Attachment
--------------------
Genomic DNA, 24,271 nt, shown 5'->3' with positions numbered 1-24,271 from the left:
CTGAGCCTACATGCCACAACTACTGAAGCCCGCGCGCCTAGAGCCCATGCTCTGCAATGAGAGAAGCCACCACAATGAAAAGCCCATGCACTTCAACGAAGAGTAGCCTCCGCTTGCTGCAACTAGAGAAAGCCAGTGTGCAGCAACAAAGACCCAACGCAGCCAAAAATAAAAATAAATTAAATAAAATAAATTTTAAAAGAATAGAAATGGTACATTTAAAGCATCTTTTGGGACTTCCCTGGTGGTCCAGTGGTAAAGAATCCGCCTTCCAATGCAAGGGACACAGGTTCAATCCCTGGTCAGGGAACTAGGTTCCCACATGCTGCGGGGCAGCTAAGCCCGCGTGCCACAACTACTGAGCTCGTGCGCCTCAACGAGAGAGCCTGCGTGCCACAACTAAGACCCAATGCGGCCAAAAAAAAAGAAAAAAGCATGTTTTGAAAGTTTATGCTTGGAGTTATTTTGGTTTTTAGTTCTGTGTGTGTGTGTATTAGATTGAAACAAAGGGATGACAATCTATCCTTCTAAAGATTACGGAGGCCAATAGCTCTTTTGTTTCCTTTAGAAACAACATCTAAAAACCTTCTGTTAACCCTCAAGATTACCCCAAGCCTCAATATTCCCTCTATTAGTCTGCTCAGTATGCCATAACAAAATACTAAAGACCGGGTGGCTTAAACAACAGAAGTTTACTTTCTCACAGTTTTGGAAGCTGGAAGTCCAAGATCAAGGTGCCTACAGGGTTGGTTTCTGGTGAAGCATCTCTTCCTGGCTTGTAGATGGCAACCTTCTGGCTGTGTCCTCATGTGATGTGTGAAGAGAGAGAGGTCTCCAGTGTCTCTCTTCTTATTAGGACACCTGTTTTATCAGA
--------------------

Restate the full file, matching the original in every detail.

Genomic DNA, 24,271 nt, shown 5'->3' with positions numbered 1-24,271 from the left:
CTGAGCCTACATGCCACAACTACTGAAGCCCGCGCGCCTAGAGCCCATGCTCTGCAATGAGAGAAGCCACCACAATGAAAAGCCCATGCACTTCAACGAAGAGTAGCCTCCGCTTGCTGCAACTAGAGAAAGCCAGTGTGCAGCAACAAAGACCCAACGCAGCCAAAAATAAAAATAAATTAAATAAAATAAATTTTAAAAGAATAGAAATGGTACATTTAAAGCATCTTTTGGGACTTCCCTGGTGGTCCAGTGGTAAAGAATCCGCCTTCCAATGCAAGGGACACAGGTTCAATCCCTGGTCAGGGAACTAGGTTCCCACATGCTGCGGGGCAGCTAAGCCCGCGTGCCACAACTACTGAGCTCGTGCGCCTCAACGAGAGAGCCTGCGTGCCACAACTAAGACCCAATGCGGCCAAAAAAAAAGAAAAAAGCATGTTTTGAAAGTTTATGCTTGGAGTTATTTTGGTTTTTAGTTCTGTGTGTGTGTGTATTAGATTGAAACAAAGGGATGACAATCTATCCTTCTAAAGATTACGGAGGCCAATAGCTCTTTTGTTTCCTTTAGAAACAACATCTAAAAACCTTCTGTTAACCCTCAAGATTACCCCAAGCCTCAATATTCCCTCTATTAGTCTGCTCAGTATGCCATAACAAAATACTAAAGACCGGGTGGCTTAAACAACAGAAGTTTACTTTCTCACAGTTTTGGAAGCTGGAAGTCCAAGATCAAGGTGCCTACAGGGTTGGTTTCTGGTGAAGCATCTCTTCCTGGCTTGTAGATGGCAACCTTCTGGCTGTGTCCTCATGTGATGTGTGAAGAGAGAGAGGTCTCCAGTGTCTCTCTTCTTATTAGGACACCTGTTTTATCAGA